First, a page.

This post is not about the Up3.
This post is about my journey into the dark heart of the quantified self. The Up3 has just reminded me to coalesce my thoughts.
Misfit calculates activity based on points, and my personal goal of 1,000 points was relatively easy to reach every day, even for someone who works from home. What I realized quickly was that the Shine pushed me to chase points, not activity.
The Shine uses its accelerometer to measure activity, so depending on where I wore it on my person, a run could be worth more points. This isn’t unique to the Shine. I’ve seen people spinning at the gym wearing their fitness trackers on their ankles.
As the weeks passed, I found myself avoiding activities that didn’t register a lot of points, definitely not good behavior, and even though my goal was 1,000 points, I avoided raising it for fear of missing my daily goal-achievement dopamine high.
Then, mid-Summer, Misfit dropped an update that added some new game mechanics, and one day, my Shine app happily informed me that I’d hit my goal 22 days in a row.
This streak was the beginning of the end for me.
On the 29th day of my streak, the battery died. I replaced it, crisis averted, streak in tact. Then, later that day, the Shine inexplicably died. I tried several new batteries and finally had to contact support.
All the while, I worried about my streak. I went to gym, but it felt hollow and meaningless without the tangible representation, the coaching, as it were, from my Shine.
This is not a good look.
Misfit replaced my Shine, but in the days that elapsed, during my detox, I decided to let it go. Turns out the quantified self isn’t for obsessive, overly-competitive personality types like me.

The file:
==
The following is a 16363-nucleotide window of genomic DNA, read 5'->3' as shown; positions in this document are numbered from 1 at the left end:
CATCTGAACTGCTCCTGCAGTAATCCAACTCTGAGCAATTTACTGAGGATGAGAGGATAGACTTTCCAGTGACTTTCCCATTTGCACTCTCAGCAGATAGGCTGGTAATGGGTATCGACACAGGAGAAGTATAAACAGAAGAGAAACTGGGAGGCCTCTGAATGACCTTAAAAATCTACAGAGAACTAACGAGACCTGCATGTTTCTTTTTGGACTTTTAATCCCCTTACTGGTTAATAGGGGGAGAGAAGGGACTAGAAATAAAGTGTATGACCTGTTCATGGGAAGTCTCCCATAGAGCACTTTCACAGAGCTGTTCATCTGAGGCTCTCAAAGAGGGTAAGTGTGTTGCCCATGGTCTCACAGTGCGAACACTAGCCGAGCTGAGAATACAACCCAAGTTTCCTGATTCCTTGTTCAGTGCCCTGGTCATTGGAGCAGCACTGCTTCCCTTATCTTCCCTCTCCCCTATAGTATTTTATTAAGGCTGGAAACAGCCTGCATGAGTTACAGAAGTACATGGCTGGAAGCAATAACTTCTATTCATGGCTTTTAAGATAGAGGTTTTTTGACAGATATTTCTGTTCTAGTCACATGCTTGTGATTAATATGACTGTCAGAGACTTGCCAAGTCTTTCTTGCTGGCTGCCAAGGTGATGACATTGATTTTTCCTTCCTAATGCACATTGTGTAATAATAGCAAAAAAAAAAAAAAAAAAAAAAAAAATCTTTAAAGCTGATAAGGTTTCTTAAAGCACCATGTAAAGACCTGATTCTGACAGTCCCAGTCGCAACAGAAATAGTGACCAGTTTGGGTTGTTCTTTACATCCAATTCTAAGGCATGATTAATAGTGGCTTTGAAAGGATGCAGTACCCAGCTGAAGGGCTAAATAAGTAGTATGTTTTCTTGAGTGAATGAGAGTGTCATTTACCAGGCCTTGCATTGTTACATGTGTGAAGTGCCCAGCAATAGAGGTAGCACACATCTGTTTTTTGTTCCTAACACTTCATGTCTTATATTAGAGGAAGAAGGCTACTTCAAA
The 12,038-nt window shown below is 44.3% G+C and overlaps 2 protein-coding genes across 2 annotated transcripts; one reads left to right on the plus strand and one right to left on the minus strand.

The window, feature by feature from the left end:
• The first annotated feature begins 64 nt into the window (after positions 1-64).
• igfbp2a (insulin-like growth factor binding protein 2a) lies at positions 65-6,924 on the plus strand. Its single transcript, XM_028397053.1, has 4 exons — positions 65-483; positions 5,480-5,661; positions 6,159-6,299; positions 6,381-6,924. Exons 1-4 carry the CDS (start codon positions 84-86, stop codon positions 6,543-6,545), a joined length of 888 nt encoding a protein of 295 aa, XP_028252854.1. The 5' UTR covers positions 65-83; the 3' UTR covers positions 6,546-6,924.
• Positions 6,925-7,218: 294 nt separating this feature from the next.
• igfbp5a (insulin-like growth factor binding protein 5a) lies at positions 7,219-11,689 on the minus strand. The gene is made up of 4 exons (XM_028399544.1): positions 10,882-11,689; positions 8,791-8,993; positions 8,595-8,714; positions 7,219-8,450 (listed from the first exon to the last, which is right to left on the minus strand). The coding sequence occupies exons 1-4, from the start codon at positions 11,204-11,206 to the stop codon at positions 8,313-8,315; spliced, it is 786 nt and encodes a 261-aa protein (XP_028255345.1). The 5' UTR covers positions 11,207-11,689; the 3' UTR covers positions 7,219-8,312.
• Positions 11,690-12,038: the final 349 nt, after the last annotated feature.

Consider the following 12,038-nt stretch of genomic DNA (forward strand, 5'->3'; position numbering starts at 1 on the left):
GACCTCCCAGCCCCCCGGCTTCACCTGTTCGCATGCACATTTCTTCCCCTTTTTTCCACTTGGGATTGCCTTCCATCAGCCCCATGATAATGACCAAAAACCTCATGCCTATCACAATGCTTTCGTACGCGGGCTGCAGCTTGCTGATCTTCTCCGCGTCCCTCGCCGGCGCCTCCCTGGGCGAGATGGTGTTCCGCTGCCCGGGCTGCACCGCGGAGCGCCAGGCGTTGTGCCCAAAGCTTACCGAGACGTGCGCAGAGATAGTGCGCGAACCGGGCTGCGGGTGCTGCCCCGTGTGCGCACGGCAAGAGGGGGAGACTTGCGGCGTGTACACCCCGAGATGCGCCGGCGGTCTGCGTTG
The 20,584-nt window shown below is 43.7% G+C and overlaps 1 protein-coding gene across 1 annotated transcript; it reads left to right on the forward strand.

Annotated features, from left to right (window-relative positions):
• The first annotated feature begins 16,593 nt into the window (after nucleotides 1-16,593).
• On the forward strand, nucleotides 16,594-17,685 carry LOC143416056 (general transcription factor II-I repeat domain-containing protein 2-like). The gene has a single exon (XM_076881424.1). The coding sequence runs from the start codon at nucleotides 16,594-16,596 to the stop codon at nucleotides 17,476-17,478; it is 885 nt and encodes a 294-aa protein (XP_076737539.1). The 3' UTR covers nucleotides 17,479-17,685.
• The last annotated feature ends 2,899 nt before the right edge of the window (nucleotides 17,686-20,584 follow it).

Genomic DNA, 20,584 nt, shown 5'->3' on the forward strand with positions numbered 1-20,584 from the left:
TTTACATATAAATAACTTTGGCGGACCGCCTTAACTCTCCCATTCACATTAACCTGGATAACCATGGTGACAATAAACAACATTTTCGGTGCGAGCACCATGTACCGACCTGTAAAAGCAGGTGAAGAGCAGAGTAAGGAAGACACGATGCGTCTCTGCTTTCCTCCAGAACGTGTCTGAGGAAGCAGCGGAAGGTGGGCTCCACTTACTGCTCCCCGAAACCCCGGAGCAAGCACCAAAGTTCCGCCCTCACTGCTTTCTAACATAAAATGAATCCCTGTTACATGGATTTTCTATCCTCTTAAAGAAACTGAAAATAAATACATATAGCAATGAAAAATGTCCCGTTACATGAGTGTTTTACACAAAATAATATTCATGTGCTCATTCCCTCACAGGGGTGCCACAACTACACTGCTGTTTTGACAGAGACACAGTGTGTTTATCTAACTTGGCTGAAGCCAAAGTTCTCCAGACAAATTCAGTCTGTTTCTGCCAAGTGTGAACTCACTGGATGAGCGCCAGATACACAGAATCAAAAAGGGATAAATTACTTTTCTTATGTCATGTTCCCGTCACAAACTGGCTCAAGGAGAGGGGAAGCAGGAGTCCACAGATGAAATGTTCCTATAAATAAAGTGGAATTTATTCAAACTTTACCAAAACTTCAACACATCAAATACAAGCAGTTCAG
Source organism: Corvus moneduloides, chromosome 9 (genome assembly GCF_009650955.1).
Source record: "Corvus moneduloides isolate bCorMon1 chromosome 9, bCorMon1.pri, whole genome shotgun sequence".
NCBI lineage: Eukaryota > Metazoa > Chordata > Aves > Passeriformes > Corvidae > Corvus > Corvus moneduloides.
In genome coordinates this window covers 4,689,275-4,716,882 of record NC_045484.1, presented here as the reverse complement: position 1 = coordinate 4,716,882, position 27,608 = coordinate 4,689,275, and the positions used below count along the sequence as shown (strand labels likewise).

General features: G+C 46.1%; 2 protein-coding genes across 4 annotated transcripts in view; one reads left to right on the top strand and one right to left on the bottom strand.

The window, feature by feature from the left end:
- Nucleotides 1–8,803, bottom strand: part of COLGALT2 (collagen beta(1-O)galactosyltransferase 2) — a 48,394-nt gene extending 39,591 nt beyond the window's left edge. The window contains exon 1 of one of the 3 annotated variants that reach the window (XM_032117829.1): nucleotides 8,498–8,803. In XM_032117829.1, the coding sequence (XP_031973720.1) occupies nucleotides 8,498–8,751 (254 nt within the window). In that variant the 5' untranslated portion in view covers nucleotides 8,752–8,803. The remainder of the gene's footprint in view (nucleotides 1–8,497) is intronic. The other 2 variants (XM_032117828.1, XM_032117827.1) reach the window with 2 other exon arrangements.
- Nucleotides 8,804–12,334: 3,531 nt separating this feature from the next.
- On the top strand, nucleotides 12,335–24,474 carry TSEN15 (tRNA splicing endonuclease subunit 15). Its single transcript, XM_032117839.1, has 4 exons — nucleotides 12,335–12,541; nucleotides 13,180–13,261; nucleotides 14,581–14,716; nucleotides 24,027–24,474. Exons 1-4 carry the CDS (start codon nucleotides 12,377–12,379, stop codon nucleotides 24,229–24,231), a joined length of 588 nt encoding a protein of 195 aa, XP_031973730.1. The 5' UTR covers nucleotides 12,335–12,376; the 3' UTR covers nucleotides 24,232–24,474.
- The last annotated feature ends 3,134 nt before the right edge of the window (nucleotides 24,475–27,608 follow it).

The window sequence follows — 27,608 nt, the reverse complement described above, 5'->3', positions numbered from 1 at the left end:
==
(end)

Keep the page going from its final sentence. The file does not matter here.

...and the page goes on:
And I’m not the only one in this group.
In September, I read an article called Stepping Out: Living the Fitbit Life, in which the author, David Sedaris, describes a similar obsession with his Fitbit. As I read it, I commiserated, but I also felt a little jealous of the level of his commitment. This dude makes me look like a rank amateur.
Definitely worth a read.
Anyway, this is not in any meant to be an indictment of the Shine, Fitbit, Jawbone or any fitness tracker. Overall, these devices offer people a positive and effective way to reenforce healthy behavior and habits.
But for people like, they lead to unanticipated side effects. As I read about the Up3, its sensors and Smart Coach, all of which sound very cool, I had to remind myself of the bad places where I went with the Shine.
And the colloquial, functionally-incorrect but very memorable, definition of insanity.
In Part 2, when I get around to it, I’ll discuss the flaws in the game mechanics these companies use.
Find the comments.